MIT scientists have discovered strong evidence that a 1994 earthquake in the mid-Atlantic off South America was initiated by a 100-second episode of slow slip along the fault, and that such precursors may be typical for large earthquakes located on the ocean-ridge transform system.
The discovery, which was reported in the October 4 issue of Science, gives clues about how some large earthquakes start and could shed light on the long-standing question of which types of earthquakes, if any, are predictable.
"What we learn about quakes in the oceanic ridge-transform system may shed light on earthquakes in general," said Professor Thomas H. Jordan, head of the Department of Earth, Atmospheric and Planetary Sciences. Professor Jordan, Jeffrey J. McGuire, a graduate student in EAPS, and Pierre F. Ihmle, a former MIT student now at the Institut de Physique du Globe in Paris, are co-authors of the study.
The scientists used a battery of sophisticated analytical techniques to look at data collected from a worldwide network of seismic stations in different ways. They specifically looked at low- frequency energy releases that seismologists typically don't study. The slow precursors are not easy to spot on seismometers because there is no obvious isolated burst of energy, but rather anomalies in the size and arrival times of low-frequency waves.
"Earthquakes in the middle of the ocean have a slow, smooth deformation that is difficult to detect. These earthquakes preferentially radiate energy at low frequencies," said Dr. Jordan, the Robert R. Shrock Professor of Earth and Planetary Sciences.
In 1993, Drs. Ihmle and Jordan and another former student, Paolo Harabaglia, said that the 1989 Macquarie Ridge earthquake, which occurred in an oceanic fault south of New Zealand, was initiated by a precursor that released energy slowly and smoothly beginning about six minutes before the main rupture. That large earthquake had a magnitude of 8.2.
The new paper in Science reports that the 1994 earthquake near the equator in the Romanche Transform in the mid-Atlantic ridge-transform system off South America was preceded by a similar episode of slow and smooth energy release that started 100 seconds before the main earthquake. That earthquake had a magnitude of 7.0. Earthquakes of this magnitude can cause major damage if they occur on land.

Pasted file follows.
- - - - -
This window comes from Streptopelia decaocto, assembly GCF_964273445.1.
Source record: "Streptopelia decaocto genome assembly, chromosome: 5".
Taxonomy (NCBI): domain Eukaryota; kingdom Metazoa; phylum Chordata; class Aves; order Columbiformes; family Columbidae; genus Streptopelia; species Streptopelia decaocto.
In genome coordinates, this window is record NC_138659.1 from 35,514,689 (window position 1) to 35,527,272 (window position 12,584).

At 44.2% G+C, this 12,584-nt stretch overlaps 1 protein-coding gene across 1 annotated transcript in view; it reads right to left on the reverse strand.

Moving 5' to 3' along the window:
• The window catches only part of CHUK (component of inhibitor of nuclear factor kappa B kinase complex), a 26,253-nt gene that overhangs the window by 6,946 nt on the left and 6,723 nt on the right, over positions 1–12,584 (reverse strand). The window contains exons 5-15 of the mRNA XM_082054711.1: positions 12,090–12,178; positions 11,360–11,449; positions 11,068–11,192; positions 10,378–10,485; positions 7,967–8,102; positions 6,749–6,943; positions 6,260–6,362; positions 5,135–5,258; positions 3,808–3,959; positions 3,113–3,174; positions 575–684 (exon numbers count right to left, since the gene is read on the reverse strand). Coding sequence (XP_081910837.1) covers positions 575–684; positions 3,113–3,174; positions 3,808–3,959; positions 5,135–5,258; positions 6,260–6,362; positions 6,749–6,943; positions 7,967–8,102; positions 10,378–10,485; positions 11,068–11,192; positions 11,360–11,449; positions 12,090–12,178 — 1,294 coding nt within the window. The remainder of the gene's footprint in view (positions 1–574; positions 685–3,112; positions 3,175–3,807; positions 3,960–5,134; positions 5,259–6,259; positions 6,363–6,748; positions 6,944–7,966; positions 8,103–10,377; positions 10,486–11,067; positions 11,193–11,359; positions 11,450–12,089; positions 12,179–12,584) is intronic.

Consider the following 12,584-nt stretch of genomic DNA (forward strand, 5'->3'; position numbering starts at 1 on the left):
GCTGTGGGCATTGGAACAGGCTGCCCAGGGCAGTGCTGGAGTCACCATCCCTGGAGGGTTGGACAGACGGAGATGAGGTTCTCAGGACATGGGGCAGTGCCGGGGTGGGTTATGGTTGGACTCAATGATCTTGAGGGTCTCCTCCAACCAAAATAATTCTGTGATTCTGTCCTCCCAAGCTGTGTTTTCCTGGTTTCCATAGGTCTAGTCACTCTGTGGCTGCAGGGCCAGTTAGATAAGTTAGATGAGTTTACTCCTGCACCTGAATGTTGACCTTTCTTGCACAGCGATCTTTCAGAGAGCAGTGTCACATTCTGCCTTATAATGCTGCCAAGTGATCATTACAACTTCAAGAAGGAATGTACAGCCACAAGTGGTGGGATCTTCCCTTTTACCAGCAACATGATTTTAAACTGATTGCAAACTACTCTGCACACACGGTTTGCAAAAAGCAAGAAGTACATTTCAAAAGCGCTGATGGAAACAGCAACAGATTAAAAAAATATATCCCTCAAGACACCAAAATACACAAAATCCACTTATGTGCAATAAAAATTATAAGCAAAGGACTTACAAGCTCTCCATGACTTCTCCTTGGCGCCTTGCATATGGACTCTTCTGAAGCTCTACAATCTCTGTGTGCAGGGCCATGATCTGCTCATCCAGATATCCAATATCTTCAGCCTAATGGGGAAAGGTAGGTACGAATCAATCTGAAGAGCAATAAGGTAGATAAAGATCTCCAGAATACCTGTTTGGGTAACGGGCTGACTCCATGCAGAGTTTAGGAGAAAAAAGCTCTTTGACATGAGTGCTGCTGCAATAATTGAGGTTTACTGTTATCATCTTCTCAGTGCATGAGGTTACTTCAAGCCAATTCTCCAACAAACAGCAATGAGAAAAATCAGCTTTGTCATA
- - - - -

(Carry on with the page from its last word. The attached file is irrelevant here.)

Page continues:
By exploring the spectral characteristics of the earthquake, or the energy of the seismic waves emitted from it at various frequencies, the scientists discovered that the slow precursor of the Romanche earthquake grew for at least 100 seconds before it triggered a fast, main rupture. The total amount of fault slippage that occurred during the precursor was about 15 percent of the main shock's slippage.
"Due to the low noise levels of the modern global network of seismic stations, this event marks the first time where a slow precursor's energy release can be seen as the first energy arriving at seismometers, providing more convincing evidence for the precursor's existance than in the past," Mr. McGuire said. He added that studying slow precursors may shed light on how big earthquakes get started.
This type of precursor does not occur in California, a highly active earthquake region. One reason may be that the fracture characteristics of continental rocks differ from those of the oceanic crust.
"We hope to learn something fundamental about earthquakes. You need to look at the full complexity of the earthquakes on the planet to understand earthquakes as a whole," Professor Jordan said.
To aid in further study of the precursor phenomenon, he and colleagues have started a global survey that uses very low-frequency waves to study earthquakes of magnitude 6.0 or greater that have occurred since 1995.
Funding for the research came from the National Science Foundation and NASA.
A version of this article appeared in MIT Tech Talk on October 9, 1996.